A Laundry List of Forgotten Commandments

Let me tell you a reimagined bible story by Rabbi Marc Gellman.

‘The first to hear the Torah, the first to receive God’s law was Moses. Moses went up on a mountaintop and tried to capture on a couple tablets of stone the commandments of God.  Now, a rabbi tells us that when Moses got up to number ten, he ran out of room.  But God kept talking and so Moses began to write on his sleeve:

“Commandment 11: No cutting in line.

“Commandment 12: Mind your manners.

“Commandment 13: Look both ways before you cross the street.

“Commandment 14: If you can’t say anything nice, don’t say anything at all.

“Commandment 15: Share your stuff.

“Commandment 16:  Remember to take out the garbage.

“But that was all Moses’ head could hold and even as he came down the mountain, he just could not catch all the commandments God had to give.  So, he went home, slipped into his pajamas, and took a nap.  Now Moses (like a lot of spouses) left his dirty clothes on the floor.  And while he was sleeping, Zipporah, his wife, gathered up the tunic, threw it into the machine, and washed away God’s words.

“Now Moses awoke in a panic. Unsure of what to do, he called in seventy of his closest advisors: thirty-five on his left and thirty-five on his right. ‘Moses’, they said, ‘You’ve been up on the mountain too long. Ten of these commandments are hard enough. Most of us can’t remember more than six!'”

“Now Moses sort of agreed. but in times of need they came back to him. He recalled those unwritten words of God and he told them to his children, and they told them to their children. And over the years the extra commandments grew and changed. from generation to generation.  One through ten, you can learn from reading the Bible, but if you want to know what comes after, the rabbi says, you have to listen to your parents.”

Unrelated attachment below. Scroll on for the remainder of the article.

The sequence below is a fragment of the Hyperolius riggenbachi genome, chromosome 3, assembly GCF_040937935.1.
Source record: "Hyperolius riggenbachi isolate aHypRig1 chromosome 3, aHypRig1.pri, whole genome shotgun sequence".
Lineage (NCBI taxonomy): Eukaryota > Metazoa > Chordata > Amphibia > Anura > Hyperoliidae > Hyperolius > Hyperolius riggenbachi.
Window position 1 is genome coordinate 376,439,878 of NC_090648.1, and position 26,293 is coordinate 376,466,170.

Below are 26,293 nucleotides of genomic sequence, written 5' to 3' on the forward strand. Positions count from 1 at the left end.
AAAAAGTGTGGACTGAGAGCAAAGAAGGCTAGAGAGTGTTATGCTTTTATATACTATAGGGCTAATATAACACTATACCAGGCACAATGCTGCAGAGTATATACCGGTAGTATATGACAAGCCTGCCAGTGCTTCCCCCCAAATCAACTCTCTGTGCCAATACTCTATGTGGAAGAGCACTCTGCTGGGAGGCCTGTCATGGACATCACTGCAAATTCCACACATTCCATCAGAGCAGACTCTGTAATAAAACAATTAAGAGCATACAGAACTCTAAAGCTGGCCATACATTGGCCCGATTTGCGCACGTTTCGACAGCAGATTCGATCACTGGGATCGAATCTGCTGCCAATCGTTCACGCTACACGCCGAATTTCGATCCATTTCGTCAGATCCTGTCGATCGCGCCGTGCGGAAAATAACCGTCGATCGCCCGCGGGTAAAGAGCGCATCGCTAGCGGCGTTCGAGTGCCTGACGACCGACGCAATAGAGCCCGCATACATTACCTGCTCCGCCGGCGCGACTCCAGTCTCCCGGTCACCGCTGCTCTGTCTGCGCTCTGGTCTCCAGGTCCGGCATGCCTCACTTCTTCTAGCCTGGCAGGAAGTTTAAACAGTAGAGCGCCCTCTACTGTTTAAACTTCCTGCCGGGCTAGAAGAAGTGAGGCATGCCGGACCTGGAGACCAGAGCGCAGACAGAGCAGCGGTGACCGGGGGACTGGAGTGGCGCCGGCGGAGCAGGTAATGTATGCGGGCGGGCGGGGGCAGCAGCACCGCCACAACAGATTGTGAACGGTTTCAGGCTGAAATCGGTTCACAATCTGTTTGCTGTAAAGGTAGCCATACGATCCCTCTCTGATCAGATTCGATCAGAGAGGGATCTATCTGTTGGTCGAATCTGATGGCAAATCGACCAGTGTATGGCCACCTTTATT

(Adapted from God’s Mailbox, Marc Gellman).

Now many generations removed at the start of a new year, the forgotten commandments were given once again to the People of God. Daughter Zion had come home from exile and Ezra called the people of Israel to rededicate themselves to God’s Word.   Together they gathered outside the newly completed walls of the city of Jerusalem.   Men, women, and children from every walk of life gathered at the Water Gate east of the city. A place where even the unclean were welcome.  

Ezra unrolled the scroll of the Torah and began to read. And he read for three hours, from morning till midday, with more than just a little from his friends. He had rabbis on the right: Mattahiah, Shema, Anaiah, Uraih, Hilkiah, and Masseaiah.. And he had lay folks on his left: Padiah, Mishael, Malchijah, Hashum, Hashbanah, Zechariah, and Mushallan. Because God’s Word is much too important for any one person to puzzle out on their own. 

Every generations’ new crop of Christians needs help figuring out what all of these commandments are about. The Bible is not a book to be read in a vacuum. It’s a veritable library of sixty-three holy books that evolved over forty-four generations.  God’s word emerged in different languages in different places and under all kinds of circumstances. And for centuries, Christians have puzzled over every passage, every word, trying to pin down what it could possibly mean.

The Word of God is way too deep and much too wide for us to ponder alone. That’s why as Episcopalians we read it together in church. It’s not my personal story; it’s our story, and if it doesn’t belong to everyone, it belongs to no one.